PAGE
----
Tronsen Ridge Trail (historically known as the Mount Lillian or Tiptop Trail) is a steep ridge top trail located just south of Ruby Creek off of Blewett Pass. This trail runs southeast above Highway 97 ending on the Liberty-Beehive Forest Road No. 9712. Late spring or early fall is the optimal time to hike this trail.
Access: There are a couple of options for accessing Tronsen Ridge Trail. Drive southeast along US Highway 97, turn left onto Five Mile Forest Road No. 7224 and drive 3.4 miles to Tronsen Ridge Trailhead. The Five Mile Road allows users to access the Tronsen Ridge Trail and also allows for day hikes to higher elevations. Although narrow, there is an area with enough room to turn a trailer around at the trailhead.
Another option for accessing Tronsen Ridge Trail is from the summit of Swauk/Blewett Pass. From Highway 97 turn south on Forest Road No. 9716 and follow it for 3.7 miles to Forest Road No. 9712. Turn left on Road 9712 and continue approximately 4.8 miles (about .3 miles past Ken Wilcox Horse Camp) to Trail 4W312. Those folks driving high clearance four-wheel drive vehicles can proceed north on Trail 4W312 approximately one mile to Trail No. 1204. It is advised to park at the junction of Road 9712 and Trail 4W312 as parking and turn-around conditions are unknown at the junction of 4W312 and Trail 1204. Road No. 9712 is extremely rough and rutted beyond its junction with Forest Road No. 3500.
Length: 8.2 miles
Use allowed: Hiking, horseback riding, mountain biking or motorcycle use.
Note: There is a seasonal trail closure to motorized use on the Tronsen Ridge Trail from October 15 to June 15. This closure is in effect to protect elk calving habitat.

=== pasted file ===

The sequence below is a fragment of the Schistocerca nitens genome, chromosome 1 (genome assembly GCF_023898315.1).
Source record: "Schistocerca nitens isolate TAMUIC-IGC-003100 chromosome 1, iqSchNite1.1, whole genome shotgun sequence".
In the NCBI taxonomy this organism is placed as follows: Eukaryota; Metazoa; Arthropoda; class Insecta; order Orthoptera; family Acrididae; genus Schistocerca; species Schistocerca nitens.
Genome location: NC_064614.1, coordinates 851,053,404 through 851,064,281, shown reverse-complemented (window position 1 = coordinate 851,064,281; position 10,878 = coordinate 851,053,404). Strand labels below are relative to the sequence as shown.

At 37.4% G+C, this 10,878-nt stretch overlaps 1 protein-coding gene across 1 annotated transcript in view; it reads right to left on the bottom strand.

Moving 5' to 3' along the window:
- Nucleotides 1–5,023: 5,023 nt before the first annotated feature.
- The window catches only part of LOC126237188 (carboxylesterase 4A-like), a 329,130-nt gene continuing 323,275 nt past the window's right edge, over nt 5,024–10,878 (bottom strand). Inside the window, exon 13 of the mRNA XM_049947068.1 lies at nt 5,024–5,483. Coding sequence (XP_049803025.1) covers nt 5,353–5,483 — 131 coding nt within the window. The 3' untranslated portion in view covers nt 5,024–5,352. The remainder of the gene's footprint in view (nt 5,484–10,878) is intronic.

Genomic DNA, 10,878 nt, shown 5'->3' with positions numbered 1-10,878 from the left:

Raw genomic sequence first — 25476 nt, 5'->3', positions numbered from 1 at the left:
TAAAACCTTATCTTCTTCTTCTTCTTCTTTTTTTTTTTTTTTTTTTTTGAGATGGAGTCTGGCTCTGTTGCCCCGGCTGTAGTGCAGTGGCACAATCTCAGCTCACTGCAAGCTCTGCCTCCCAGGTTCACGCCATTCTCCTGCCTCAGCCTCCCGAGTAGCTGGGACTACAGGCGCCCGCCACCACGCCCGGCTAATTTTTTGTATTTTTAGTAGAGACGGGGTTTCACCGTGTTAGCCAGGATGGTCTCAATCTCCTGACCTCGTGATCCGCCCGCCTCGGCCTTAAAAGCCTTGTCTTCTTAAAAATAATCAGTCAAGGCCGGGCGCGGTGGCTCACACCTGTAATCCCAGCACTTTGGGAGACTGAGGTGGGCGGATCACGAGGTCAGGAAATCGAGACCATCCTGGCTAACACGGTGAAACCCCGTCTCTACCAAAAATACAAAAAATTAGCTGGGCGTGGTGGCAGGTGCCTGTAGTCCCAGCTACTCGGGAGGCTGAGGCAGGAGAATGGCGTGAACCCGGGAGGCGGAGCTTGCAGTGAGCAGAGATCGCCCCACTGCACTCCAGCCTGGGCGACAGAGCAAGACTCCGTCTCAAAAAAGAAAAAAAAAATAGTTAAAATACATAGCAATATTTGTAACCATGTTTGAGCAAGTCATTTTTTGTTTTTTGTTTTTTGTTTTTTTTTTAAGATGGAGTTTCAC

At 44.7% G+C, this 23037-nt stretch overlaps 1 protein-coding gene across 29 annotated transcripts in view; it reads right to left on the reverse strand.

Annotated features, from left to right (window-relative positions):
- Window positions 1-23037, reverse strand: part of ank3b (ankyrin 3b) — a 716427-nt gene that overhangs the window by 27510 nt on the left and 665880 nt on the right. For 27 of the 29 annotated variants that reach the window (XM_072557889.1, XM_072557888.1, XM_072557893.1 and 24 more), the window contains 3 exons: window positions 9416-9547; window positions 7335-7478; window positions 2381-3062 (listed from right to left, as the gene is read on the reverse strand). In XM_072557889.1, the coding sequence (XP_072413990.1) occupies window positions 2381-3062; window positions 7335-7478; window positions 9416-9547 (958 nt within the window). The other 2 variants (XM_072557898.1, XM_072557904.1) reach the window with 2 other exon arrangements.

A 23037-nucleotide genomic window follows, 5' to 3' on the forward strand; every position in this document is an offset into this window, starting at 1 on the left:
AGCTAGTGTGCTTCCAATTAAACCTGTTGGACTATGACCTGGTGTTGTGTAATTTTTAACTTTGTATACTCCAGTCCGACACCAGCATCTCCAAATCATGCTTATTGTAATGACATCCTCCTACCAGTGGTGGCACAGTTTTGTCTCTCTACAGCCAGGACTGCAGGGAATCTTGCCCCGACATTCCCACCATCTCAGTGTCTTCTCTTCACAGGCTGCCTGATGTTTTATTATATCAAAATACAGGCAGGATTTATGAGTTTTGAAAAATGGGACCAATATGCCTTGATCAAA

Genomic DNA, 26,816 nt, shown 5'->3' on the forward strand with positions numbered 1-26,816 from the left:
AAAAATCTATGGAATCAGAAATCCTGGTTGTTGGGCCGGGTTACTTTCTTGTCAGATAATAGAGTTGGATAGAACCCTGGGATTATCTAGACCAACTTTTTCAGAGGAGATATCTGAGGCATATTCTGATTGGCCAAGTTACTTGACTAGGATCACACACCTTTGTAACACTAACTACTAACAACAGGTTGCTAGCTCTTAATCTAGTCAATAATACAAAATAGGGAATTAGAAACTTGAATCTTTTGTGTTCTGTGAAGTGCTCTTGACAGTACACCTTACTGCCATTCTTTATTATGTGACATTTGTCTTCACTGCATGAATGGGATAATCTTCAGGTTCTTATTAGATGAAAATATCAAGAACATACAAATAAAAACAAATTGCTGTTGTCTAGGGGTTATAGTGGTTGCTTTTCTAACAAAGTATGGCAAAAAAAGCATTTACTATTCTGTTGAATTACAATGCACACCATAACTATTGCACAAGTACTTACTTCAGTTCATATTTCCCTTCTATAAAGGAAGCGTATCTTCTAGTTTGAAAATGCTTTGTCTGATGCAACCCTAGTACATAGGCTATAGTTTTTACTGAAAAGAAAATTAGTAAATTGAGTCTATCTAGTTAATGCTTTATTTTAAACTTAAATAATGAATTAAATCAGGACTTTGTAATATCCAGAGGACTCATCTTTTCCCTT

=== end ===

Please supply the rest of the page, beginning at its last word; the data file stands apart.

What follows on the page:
Not allowed: ATVs
Elevation gain: 1,600 feet; the trail begins at 4,000 feet rolling up and down along the ridge top ending at 5,600 feet.
What you will see: The forest visitor will have opportunities to glimpse views of Devils Gulch, Mission Ridge, Wenatchee Mountains, Miller Peak, Glacier Peak, Mount Rainier and Mount Stuart. Visitors will also see geology of the Swauk Formation and possibly see a plant fossil, wildlife viewing and hunting. From late September through the first part of November, Western Larch turn gold and their needles fall leaving a yellow carpet on the forest floor. Other tree species in the Swauk include Douglas fir, Ponderosa pine and Grand fir.
Visitors may see wildlife tracks and animals such as elk, deer, bear and coyote, or hear and see a diversity of forest birds including Red Tailed Hawk, Red Breasted Nuthatch and Pine Siskin. Tronsen Ridge Trail can be explored in segments or hiked in a single day. Remember, it is hunting season so wear bright-colored clothing and make your presence known.
Information: Wenatchee River Ranger District, 548-2550 or Cle Elum Ranger, (509) 852-1100